I attended the I Love Claims Home Insurance Conference this week. And as someone who spent 7 years working for a home insurance brand, it was an interesting experience to hear such involved industry discussions between different parts of the supply chain from a wide range of experts.

Claims remain the moment of truth for insurers, the passion in the room for delivering for customers was abundantly clear, so here are my three of my take outs from the day.

1. Insurance is ripe for disruption

Tom Shewry financial director of General Insurance at Lloyds Banking Group kick-started the day with a caution:

“If you don’t adapt and change you will be irrelevant very quickly”.


Disruption in our industry isn’t something that’s going to happen in the future;it’s happening right now. Traditional distribution strategy has been turned on its head with the rise in the popularity of the aggregators.


But the disruption isn’t going to end there, it’s going to impact the whole end-to-end business model – underwriting, claims and service are all ripe for disruption.


Traditional insurers should be on the look out from digital startups who are on a mission to unbundle insurance. Paul Crowe, CEO from Symbility Interact, explained:


“Your margin is their opportunity and your customer friction their starting point”.


How should traditional insurers respond to this threat? Some have set up their own innovation teams, others have set millions aside to invest in tech start ups. So whether you invest in an in house team or fund a partner, the one thing you can’t afford to do, is do nothing.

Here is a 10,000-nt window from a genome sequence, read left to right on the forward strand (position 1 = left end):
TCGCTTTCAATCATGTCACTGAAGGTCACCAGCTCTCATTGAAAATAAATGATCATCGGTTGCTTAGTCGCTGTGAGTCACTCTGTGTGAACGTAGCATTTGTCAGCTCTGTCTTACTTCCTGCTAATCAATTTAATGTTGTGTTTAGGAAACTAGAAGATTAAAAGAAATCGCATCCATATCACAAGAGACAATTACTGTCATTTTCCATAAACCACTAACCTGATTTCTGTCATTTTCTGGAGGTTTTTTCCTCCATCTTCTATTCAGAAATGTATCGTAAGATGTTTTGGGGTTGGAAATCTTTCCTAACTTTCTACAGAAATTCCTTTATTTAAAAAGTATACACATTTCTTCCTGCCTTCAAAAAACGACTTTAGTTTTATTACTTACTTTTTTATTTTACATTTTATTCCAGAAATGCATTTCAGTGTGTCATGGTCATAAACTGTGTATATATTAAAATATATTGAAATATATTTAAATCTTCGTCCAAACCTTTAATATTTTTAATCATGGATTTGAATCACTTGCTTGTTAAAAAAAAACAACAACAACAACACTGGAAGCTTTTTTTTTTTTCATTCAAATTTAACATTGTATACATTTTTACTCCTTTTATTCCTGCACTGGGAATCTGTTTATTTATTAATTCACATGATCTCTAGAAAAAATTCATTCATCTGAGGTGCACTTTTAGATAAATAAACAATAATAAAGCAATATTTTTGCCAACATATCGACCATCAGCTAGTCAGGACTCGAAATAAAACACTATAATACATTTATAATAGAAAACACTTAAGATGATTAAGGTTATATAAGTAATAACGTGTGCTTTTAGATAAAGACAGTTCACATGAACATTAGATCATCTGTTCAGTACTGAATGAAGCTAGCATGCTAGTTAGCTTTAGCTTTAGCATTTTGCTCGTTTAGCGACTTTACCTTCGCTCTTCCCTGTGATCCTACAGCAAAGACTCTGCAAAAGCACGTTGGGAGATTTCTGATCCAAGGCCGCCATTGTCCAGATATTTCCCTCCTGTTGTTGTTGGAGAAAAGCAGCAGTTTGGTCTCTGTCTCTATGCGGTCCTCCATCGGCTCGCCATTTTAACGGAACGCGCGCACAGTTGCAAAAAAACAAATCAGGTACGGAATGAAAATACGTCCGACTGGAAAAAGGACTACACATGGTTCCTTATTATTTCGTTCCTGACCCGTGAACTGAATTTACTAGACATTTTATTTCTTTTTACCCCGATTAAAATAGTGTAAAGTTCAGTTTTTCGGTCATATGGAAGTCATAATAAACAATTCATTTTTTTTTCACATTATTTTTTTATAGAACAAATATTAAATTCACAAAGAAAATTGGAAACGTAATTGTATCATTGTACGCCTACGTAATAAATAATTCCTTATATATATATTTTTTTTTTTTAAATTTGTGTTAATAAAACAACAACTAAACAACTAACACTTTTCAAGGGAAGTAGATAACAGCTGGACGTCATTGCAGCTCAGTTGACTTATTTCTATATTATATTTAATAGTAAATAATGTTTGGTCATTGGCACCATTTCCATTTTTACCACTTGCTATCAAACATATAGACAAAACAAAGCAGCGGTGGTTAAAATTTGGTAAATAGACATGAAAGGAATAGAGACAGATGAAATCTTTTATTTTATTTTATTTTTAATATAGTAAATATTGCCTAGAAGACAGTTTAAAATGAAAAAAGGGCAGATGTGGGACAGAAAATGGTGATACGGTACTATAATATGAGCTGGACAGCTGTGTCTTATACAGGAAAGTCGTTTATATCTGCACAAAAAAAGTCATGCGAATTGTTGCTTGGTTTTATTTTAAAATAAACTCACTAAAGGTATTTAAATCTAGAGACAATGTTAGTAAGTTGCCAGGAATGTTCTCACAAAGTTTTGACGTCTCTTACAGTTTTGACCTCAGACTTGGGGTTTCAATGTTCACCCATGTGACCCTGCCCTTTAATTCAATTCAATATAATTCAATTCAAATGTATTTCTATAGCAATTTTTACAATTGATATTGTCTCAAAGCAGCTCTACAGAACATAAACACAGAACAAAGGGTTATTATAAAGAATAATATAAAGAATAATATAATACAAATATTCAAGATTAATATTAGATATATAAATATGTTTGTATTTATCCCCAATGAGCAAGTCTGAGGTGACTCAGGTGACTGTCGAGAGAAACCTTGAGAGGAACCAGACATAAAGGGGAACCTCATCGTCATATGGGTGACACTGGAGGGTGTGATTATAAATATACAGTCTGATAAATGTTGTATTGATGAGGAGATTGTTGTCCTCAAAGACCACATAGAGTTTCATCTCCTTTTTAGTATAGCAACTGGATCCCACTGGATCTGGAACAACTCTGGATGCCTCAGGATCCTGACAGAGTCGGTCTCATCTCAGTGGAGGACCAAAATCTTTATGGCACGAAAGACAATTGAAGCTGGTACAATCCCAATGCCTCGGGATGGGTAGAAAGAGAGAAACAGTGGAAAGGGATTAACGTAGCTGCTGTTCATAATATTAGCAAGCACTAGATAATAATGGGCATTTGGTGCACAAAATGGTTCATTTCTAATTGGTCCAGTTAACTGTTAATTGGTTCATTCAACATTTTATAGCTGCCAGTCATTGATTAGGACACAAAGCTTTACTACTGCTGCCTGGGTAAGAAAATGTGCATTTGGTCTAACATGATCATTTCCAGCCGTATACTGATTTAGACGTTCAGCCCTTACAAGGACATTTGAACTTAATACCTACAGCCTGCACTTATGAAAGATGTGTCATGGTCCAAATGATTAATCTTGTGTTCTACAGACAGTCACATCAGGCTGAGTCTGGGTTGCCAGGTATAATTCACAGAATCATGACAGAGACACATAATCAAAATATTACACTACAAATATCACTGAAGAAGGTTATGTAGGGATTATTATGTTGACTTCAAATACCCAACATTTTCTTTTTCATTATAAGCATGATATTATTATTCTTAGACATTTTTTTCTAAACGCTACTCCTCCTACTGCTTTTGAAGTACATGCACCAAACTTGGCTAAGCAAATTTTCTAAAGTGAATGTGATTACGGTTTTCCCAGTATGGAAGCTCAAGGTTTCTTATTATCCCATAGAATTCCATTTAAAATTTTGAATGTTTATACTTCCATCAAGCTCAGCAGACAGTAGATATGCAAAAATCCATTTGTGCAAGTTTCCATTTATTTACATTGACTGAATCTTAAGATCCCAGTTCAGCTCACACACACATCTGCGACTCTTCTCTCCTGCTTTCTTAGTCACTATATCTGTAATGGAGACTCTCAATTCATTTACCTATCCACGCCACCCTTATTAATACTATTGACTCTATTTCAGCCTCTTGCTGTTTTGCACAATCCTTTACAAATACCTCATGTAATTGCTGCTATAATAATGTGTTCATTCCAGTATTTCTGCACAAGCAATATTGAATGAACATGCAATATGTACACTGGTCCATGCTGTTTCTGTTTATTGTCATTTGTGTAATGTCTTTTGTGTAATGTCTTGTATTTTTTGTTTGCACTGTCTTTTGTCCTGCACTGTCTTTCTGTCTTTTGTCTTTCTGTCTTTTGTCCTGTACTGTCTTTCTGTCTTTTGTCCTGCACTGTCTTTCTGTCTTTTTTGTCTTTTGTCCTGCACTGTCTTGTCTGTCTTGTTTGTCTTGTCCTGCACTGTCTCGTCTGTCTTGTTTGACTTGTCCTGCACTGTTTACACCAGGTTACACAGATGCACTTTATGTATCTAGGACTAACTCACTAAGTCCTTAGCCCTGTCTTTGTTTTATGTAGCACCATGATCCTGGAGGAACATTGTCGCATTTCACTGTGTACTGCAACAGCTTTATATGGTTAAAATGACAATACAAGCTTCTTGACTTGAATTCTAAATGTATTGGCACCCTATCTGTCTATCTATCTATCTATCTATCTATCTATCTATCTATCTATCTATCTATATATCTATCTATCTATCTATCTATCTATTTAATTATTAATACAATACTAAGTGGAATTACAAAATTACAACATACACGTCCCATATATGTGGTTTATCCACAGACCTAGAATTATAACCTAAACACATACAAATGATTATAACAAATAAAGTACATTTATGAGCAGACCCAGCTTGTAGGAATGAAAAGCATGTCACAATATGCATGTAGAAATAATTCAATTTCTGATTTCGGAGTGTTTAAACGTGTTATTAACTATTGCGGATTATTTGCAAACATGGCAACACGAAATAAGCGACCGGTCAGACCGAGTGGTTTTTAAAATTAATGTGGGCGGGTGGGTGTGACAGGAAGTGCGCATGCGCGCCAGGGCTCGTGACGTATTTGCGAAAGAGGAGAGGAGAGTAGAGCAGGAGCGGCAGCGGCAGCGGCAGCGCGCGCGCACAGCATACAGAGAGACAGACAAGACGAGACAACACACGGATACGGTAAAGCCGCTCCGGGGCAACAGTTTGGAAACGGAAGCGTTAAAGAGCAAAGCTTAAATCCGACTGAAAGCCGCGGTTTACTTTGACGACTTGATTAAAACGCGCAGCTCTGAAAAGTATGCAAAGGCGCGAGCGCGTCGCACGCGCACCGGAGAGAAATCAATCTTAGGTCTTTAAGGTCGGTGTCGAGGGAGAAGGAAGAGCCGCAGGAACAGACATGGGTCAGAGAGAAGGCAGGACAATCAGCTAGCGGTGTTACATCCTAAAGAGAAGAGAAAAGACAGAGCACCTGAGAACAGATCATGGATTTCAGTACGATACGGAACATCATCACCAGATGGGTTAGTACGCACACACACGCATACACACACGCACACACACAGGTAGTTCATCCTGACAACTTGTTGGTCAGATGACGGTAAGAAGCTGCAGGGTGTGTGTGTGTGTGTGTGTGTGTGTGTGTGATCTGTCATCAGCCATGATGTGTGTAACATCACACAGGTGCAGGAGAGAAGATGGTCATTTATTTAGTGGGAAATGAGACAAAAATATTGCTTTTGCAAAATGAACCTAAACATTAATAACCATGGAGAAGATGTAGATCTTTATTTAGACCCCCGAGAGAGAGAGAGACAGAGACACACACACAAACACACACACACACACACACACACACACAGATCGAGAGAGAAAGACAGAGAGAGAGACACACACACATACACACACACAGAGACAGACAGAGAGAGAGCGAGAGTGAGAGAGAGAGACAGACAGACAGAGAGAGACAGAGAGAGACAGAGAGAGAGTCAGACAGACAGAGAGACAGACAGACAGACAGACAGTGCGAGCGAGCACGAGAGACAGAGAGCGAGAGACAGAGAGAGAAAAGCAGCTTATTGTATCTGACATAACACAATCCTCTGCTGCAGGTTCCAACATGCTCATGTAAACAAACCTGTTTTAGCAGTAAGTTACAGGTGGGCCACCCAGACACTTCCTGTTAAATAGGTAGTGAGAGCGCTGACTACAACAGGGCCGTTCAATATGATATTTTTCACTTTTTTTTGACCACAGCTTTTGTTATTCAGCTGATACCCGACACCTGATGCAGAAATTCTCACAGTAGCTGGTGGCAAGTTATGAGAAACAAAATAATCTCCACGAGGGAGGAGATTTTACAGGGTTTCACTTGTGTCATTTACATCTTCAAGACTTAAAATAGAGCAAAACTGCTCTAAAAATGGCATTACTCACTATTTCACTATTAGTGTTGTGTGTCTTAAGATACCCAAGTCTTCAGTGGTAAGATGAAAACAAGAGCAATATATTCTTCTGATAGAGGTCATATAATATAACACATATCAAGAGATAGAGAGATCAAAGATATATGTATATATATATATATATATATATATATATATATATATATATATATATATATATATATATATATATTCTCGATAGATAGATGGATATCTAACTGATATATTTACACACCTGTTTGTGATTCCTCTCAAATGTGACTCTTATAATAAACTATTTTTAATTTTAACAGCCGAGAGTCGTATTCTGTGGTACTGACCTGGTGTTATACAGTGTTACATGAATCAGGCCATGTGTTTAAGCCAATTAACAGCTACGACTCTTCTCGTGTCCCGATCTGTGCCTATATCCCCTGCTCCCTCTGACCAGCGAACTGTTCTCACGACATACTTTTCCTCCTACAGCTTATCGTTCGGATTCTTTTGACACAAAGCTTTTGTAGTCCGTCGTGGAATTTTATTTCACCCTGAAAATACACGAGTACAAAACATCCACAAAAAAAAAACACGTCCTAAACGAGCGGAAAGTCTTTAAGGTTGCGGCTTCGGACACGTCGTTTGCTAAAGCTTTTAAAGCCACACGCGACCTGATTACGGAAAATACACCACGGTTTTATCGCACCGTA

2. Customers’ expectations on the speed to get lost or broken items replaced have changed 

Same day delivery nationally or within the hour delivery if you live in London from Amazon, has raised customer expectations on the speed of receiving replacement items, Lloyds Banking Group’s Shewry explained.

In a recent survey we conducted, 76% of consumers thought it should take 48 or less to receive a replacement device if theirs was lost or broken.  Retailers like Amazon have raised expectations and have the potential to disrupt fulfillment of replacements goods.



3. Customer service is a business strategy

I was fascinated by Connie Beasley, the Operations Manager from the Claims Consortium Group. Her opening gambit “customer service as a business strategy“ set the tone for a though provoking session.


Whilst more and more consumers are buying their home insurance online, telephone based customer service remains at the heart of the claims experience. But more often than not, KPIs are getting in the way of delivering good customer service. They are driving a culture of measuring the stuff that goes wrong not the stuff that goes well. Connie spoke of caring about the customer on the phone and making a human connection.


We have been benchmarking insurance contact centres for over 12 years, and Jill Holland our Market Specialist in this area says . . . 


“Some brands are trying to give a more personal feel to the call but not all are succeeding. The main complaints from customers after a bad call are often around call centre agents who do not engage with their needs”.


Connie made a great point that . . . 


“Customer centricty starts with a change in mind set”.


I couldn’t agree more, but it’s not easy. It’s not a one off project, it’s a culture,a way of working where you have to work really hard every day to deliver it.


Here are at Consumer Intelligence we believe that those companies who fixate on this are the companies who will survive and grow.


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Consumer Intelligence Account Director Matt Green presenting 'The Uberfication of claims' at the I Love Claims Home Conference 23rd November 2016. 


To read Matts views on the future of the Telematics industry click here.


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